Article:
Waste Management Services

The project entitled “Economic Instruments in Solid Waste Management: Case Study Maputo, Mozambique” ensured sufficient financial resources to increase the waste collection and treatment capacity of Maputo City through collection of payment for waste services over the electricity bill and a carefully calibrated model for costs of the services.

Location: Maputo City, Mozambique
Keywords: "Waste management framework" " Innovative financing" " Stakeholder involvement"


The project applied a revenue collection system which covered more than 90% of households as of 2011 by adding the waste fee to the electricity bill, graduated according to electricity consumption (se below). This proved to be an effective collection method. The Maputo City Council had identified household waste fee as an important instrument to improve the financial standing in solid waste management. The project was executed with the aim of improving cost recovery and ensuring the economic viability of the waste management systems as the fees to cover costs of solid waste management were not adequate and the authorities in charge were unable to collect the existing fees effectively.

The project used a calculation model tool for the implementation of the various economic instruments to produce the necessary results for the strategy on financial sustainability. The model used population figures, estimated waste quantities and planned service provision level for all existing waste streams to calculate the total expected costs of service provision for any given year within the planning horizon. Also, the calculations used a system analysis of collection and transportation costs for different collection types based on regional/international experiences and local calculations. It is important to highlight that the most critical points are the calculation of productivity (besides quantity of waste collected in ton/day for a given equipment or collection system) and financial parameters such as amortization time and capital costs. The main economic instruments applied in this case study are; Household Waste Fees, Proof of Service (for large scale non-household waste producers), Revenue from commercial services provided by Maputo City Council, Disposal Fees for the current and future disposal sites and Specific Service Related Fees.

In the second phase, the model was enumerated according to service delivery objectives and designed for long-term analysis with variable parameters such as service coverage, unit costs and specific revenue calculation. Thus, the model brought a service related analysis of cost coverage. And in the last stages, the model was evaluated, adjusted, improved and actualised according to proper experience and availability of new data. It is important to note that the model was used as decision-making tool on strategic level and is still in use by Maputo City Council to analyse the future financial situation of the sector and decide on waste fee increases. As such, it was a long-term investment to create the model. The continuity of the tool was also part of the agreement between Maputo City Council and World Bank thus such a condition is an indicator for the approval and success of the project.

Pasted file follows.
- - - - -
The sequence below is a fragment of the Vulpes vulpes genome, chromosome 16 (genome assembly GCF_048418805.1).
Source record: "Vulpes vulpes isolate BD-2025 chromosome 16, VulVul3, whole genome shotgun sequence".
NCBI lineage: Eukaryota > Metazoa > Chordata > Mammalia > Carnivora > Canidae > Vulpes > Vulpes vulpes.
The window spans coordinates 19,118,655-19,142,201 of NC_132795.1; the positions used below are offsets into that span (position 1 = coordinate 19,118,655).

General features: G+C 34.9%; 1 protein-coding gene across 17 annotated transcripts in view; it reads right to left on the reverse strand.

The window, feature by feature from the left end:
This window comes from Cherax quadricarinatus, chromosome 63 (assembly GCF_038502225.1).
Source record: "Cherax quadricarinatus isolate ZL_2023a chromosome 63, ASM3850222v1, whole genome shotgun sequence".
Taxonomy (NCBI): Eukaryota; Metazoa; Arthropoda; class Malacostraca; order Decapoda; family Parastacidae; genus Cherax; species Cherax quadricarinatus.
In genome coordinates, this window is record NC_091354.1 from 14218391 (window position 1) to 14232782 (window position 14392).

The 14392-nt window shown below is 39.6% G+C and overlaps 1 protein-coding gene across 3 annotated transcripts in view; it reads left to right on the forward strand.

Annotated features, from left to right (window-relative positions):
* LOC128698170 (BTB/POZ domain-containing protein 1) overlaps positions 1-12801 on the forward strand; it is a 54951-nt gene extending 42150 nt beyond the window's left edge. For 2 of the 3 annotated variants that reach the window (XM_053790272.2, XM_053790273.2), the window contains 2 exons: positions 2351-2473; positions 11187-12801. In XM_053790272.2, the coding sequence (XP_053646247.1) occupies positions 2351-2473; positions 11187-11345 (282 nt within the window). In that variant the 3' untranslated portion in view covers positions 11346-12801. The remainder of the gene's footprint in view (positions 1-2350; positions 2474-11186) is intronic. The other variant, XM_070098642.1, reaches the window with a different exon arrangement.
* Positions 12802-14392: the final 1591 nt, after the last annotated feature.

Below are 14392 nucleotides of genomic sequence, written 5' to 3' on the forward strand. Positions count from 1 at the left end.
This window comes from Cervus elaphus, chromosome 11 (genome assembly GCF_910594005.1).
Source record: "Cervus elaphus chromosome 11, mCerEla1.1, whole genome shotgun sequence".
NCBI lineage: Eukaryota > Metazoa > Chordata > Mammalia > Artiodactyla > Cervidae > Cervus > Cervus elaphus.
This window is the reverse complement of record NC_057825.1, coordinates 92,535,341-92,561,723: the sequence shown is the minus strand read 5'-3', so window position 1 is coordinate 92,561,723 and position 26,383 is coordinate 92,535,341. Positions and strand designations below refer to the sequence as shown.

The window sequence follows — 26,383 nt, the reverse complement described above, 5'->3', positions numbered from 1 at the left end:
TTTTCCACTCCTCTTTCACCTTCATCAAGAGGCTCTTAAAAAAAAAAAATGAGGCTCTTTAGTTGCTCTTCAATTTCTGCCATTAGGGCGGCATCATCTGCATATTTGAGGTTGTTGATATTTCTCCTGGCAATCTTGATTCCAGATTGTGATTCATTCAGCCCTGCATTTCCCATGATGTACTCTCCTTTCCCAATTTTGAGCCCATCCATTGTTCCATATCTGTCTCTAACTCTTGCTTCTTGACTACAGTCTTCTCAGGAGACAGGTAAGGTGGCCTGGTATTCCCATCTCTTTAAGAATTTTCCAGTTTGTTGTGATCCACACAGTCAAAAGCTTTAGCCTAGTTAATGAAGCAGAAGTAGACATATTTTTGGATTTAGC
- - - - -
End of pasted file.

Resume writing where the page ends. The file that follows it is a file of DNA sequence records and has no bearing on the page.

In execution of the project, it was observed that public tender processes and internal cost monitoring provides further input for improving the quality of data and calculation parameters as such the result is a linear cash flow analysis of the total cost of the solid waste management system for each year of the strategy. The method of collecting the fee is also as important as the fee itself. A major obstacle in the course of project execution was the non-availability of comparable data from proper or similar regional experience which allowed for validating assumptions and controlling the final results. As a result of this, alongside poor quality of data the margin of error of calculation was increased. Hence, some of the cost calculations had to be adjusted over time for more accuracy.

The fees collected over the eletricity bill were graduated according to electricity consumption as a measure for the activity rate of the household. For the Maputo contect, the fees were [or just the different electricity levels used]

From year 2002 – 2010, Deutsche Gesellschaft für Internationale Zusammenarbeit (GIZ) GmbH supported the Maputo City Council in the implementation of a sustainable waste system via the Technical Assistance Project AGRESU (Assistance to Solid Waste Management in the Greater Maputo Area). Other relevant actors involved include; Electricidade de Moçambique(EDM) and the general public Also, in 2007, World Bank was integrated into the project via the commencement of Municipal Development Program (ProMaputo) to design and implement a joint approach on solid waste management.

Lessons learnt: Results of public tender processes and internal cost monitoring give further input to improve the quality of data and calculation parameters.

In conclusion, the experience from the Maputo project displayed that the goal of adequate waste service provision can only be accomplished when the instrument is suitable and locally apt technical solution, thus these will sustain the services and the capacity of the institution to implement and sustain

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